A: Absolutely...and it's a shame. And even more than that, I think Yudof wants to get rid of undergraduate altogether, to price you guys out of it. I think he wants you to go to a junior college or a Cal State for your general ed, and to make UC a graduate school. That seems logical to me, because how could most students afford a 30% increase?

Q: Ultimately, what would you like to see happen?

A: I'd like to see Yudof step down, and see somebody in there at half the price, who's more of a people person. Someone who understands the mission of the University, which is education, research and service. Right now, Yudof is not servicing the needs of the community, by educating the people and supporting research. And I think we need to be working more closely with the state of California. Like I said, the regents can do whatever they want to, I think there needs to be some oversight by the state legislature. The warheads, the British Petroleum, needs to go to the state to decide whether they support it. Look at the Research Department we have out here, and in San Diego it's the same thing, you're seeing more and more of these big companies coming in. Qualcomm, all the big engineering and computer stuff, though more in San Diego than here. I just think there needs to be more oversight by the state, because since this is a public, state institution, the state seems like the right place to do it.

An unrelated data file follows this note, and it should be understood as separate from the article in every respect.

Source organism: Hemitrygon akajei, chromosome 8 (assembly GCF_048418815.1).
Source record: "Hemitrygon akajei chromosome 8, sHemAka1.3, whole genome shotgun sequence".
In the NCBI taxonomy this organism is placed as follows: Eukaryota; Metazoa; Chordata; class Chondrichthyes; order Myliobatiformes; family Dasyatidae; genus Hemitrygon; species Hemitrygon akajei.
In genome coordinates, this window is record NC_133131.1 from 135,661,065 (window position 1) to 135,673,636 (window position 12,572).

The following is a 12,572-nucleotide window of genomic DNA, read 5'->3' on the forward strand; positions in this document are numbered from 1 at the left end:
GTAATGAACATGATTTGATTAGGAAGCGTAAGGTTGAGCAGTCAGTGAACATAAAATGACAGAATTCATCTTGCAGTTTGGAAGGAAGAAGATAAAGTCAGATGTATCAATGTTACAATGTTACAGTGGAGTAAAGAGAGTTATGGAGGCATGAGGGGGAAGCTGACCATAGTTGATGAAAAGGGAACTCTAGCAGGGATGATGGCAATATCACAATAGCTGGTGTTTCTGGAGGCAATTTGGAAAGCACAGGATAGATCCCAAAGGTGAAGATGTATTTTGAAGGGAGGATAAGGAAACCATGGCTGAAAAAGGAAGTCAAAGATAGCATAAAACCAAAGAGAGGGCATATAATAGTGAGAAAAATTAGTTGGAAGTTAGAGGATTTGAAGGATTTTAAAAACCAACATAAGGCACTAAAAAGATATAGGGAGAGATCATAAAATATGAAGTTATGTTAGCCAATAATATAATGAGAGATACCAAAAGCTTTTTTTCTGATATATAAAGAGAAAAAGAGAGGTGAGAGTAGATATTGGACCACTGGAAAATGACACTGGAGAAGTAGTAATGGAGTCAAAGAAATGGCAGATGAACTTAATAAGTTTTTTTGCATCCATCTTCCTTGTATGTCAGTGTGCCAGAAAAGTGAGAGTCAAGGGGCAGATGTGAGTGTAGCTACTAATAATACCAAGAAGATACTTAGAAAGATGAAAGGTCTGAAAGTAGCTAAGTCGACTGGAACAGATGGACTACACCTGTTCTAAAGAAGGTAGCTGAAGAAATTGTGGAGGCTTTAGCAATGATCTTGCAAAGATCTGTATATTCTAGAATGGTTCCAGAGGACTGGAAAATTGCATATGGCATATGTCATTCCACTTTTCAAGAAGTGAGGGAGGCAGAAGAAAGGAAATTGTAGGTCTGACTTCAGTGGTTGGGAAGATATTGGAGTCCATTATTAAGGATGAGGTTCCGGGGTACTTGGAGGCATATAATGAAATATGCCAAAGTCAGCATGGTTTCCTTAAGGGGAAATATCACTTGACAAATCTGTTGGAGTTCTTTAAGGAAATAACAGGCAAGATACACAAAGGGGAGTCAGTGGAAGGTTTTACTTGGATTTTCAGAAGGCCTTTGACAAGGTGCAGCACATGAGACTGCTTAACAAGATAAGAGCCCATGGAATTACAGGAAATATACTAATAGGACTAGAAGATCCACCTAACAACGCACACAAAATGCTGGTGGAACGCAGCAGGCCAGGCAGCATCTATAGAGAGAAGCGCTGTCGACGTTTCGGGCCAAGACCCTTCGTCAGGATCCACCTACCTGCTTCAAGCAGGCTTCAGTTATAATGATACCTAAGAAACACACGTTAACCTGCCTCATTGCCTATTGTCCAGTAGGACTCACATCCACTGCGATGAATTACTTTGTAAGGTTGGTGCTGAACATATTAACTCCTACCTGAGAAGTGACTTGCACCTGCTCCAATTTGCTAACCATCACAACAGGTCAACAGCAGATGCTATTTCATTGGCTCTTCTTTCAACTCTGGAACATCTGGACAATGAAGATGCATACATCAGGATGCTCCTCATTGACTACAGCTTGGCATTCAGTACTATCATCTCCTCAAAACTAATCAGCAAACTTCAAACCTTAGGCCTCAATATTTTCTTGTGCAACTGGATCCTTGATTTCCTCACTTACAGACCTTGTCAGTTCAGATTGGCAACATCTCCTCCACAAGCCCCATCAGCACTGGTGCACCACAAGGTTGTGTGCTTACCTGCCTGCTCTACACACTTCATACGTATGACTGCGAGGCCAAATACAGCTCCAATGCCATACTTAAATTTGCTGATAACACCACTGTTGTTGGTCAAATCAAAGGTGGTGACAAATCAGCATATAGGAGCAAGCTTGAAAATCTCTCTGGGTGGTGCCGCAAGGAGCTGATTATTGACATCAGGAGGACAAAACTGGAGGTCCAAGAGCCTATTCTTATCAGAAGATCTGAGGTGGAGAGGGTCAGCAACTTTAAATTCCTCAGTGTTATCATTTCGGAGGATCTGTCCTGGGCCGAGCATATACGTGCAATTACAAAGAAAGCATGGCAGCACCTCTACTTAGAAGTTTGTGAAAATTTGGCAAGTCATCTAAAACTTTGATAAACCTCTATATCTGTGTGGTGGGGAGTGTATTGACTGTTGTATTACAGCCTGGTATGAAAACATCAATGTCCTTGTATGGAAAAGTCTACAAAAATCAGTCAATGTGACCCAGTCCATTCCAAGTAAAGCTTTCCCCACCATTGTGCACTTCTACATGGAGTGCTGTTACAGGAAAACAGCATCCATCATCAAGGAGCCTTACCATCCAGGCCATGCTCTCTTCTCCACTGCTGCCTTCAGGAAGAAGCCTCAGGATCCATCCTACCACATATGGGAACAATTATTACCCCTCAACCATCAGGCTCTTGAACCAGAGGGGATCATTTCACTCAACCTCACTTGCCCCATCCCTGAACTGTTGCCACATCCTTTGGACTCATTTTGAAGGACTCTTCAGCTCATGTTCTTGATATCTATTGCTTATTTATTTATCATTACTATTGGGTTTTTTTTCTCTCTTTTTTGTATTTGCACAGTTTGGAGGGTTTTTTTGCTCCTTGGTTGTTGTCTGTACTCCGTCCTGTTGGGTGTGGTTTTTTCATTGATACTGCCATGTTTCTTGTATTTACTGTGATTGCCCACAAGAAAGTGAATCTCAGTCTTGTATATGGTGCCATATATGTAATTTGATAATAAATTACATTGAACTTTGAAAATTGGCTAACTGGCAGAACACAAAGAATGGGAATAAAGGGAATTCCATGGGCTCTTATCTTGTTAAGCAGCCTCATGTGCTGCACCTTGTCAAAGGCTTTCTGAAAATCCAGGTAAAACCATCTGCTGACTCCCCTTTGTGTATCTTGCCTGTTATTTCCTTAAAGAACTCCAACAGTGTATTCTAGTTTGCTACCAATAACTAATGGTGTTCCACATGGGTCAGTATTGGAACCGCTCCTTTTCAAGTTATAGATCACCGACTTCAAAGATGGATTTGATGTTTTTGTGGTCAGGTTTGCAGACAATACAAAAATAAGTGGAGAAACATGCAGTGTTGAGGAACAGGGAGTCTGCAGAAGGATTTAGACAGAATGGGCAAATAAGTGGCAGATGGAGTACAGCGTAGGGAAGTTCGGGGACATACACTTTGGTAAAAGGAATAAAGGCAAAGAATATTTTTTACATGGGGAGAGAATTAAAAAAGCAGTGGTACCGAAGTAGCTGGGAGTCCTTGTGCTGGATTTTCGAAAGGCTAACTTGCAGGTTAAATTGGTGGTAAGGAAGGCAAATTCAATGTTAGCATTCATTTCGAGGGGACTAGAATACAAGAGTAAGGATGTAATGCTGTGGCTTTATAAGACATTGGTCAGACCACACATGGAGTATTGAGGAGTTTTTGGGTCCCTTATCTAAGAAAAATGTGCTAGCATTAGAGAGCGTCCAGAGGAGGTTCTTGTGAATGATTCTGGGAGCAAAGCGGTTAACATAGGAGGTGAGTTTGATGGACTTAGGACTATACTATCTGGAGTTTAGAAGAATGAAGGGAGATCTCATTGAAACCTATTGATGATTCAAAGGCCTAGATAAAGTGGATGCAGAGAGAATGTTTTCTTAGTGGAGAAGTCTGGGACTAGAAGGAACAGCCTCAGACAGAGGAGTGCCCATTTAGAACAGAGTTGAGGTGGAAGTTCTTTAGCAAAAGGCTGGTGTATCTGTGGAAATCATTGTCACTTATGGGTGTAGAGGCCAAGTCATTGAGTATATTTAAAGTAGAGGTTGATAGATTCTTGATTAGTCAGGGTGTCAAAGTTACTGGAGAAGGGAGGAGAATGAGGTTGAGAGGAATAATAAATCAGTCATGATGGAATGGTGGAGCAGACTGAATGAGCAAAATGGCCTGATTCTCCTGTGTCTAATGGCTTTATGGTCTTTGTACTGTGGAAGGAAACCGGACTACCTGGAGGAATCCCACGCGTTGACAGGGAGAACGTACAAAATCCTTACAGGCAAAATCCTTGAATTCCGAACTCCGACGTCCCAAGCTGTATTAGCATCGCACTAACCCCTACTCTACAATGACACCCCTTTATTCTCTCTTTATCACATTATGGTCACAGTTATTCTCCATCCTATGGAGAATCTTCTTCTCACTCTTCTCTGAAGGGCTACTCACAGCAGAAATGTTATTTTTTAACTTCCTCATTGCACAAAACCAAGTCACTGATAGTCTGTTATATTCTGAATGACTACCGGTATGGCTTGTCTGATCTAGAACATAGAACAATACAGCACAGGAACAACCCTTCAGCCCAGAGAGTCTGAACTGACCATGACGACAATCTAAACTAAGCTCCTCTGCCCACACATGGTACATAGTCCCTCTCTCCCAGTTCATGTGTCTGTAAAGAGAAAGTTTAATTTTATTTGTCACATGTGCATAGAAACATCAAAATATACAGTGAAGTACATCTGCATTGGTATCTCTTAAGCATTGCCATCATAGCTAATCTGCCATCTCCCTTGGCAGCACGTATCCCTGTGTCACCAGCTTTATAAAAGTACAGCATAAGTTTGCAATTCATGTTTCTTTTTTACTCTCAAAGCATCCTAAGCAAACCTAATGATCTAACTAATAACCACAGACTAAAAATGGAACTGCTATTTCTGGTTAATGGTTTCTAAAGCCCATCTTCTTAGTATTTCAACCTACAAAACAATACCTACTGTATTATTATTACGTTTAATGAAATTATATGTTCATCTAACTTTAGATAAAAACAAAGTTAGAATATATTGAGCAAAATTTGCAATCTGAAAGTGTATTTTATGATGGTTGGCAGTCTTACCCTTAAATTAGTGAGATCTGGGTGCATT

Q: Do you think the state legislature is a responsible overseer?

A: Well, I think it's a start. That fluctuates to, depending on elections.

1 comment:

  1. Excellent interview, thanks Soraya & Dianna. Great job ladies!